#59 Limbo


  • Original release year: 2010
  • Consoles: Xbox 360, PlayStation 3, Microsoft Windows, OS X, Linux, Steam, Xbox One, PlayStation 4 PlayStation Vita, iOS, Android, OnLive, Wii U

There are many examples of video games blurring the lines between being mere games and being art, but perhaps no game has come closer than 2010’s Limbo, with its unique art style, sound, and simple, but well-crafted gameplay. It’s games like that, that don’t just captivate me, but also has my wife intrigued and we both found Limbo an astounding experience to play.

Last generation saw the rise in the popularity of Indie games , but it also saw the rise in ‘hand-holding’ in games. Limbo has no hand-holding at all though and it’s all the more intriguing because of this. There is no in-game text, no tutorial, but instead Limbo manages to teach the player about what is essentially trial and error. If you die, you will re-start from the previous checkpoint (checkpoints are before each section or ‘puzzle’), but you won’t find yourself too far behind where you were before.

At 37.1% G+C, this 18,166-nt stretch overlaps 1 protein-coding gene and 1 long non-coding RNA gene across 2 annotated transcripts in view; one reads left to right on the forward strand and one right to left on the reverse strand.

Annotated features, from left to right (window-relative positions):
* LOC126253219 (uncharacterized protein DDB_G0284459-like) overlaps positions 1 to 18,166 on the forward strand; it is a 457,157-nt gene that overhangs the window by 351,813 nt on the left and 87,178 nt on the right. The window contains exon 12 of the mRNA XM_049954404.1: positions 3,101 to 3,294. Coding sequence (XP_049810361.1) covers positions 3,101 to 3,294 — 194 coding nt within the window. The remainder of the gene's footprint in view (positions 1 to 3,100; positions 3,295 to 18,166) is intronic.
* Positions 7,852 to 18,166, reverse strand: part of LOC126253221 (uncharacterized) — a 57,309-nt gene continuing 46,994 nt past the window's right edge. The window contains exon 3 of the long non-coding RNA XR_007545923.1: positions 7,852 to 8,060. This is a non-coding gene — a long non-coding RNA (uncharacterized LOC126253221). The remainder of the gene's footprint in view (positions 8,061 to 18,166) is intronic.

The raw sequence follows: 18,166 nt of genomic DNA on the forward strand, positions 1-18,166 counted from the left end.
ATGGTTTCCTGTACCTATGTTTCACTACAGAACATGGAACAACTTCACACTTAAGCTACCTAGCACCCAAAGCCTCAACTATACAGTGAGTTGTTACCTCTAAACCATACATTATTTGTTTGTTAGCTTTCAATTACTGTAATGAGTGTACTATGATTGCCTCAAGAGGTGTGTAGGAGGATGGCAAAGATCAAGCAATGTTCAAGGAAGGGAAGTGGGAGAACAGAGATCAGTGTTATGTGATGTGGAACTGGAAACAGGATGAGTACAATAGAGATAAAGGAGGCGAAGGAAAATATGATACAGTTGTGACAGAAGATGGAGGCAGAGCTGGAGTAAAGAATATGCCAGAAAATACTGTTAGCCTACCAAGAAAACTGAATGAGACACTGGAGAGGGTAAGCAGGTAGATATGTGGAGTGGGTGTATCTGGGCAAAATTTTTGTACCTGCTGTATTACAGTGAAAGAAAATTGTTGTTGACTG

Limbo is a charming and visually stunning game.
Limbo is a charming and visually stunning game.

Limbo plays like a side-scrolling 2D platformer, but with a large emphasis on puzzles. There isn’t really an introduction or an explanation in Limbo. Your character wakes up in a forest, but that is all the player knows. You travel through the dangerous environment, with no real indication of where you are going. You just know you need to move forwards.

It’ll only take you a few hours to complete, but sometimes the best things come in smaller packages. There are very few games that are as brilliant as Limbo.

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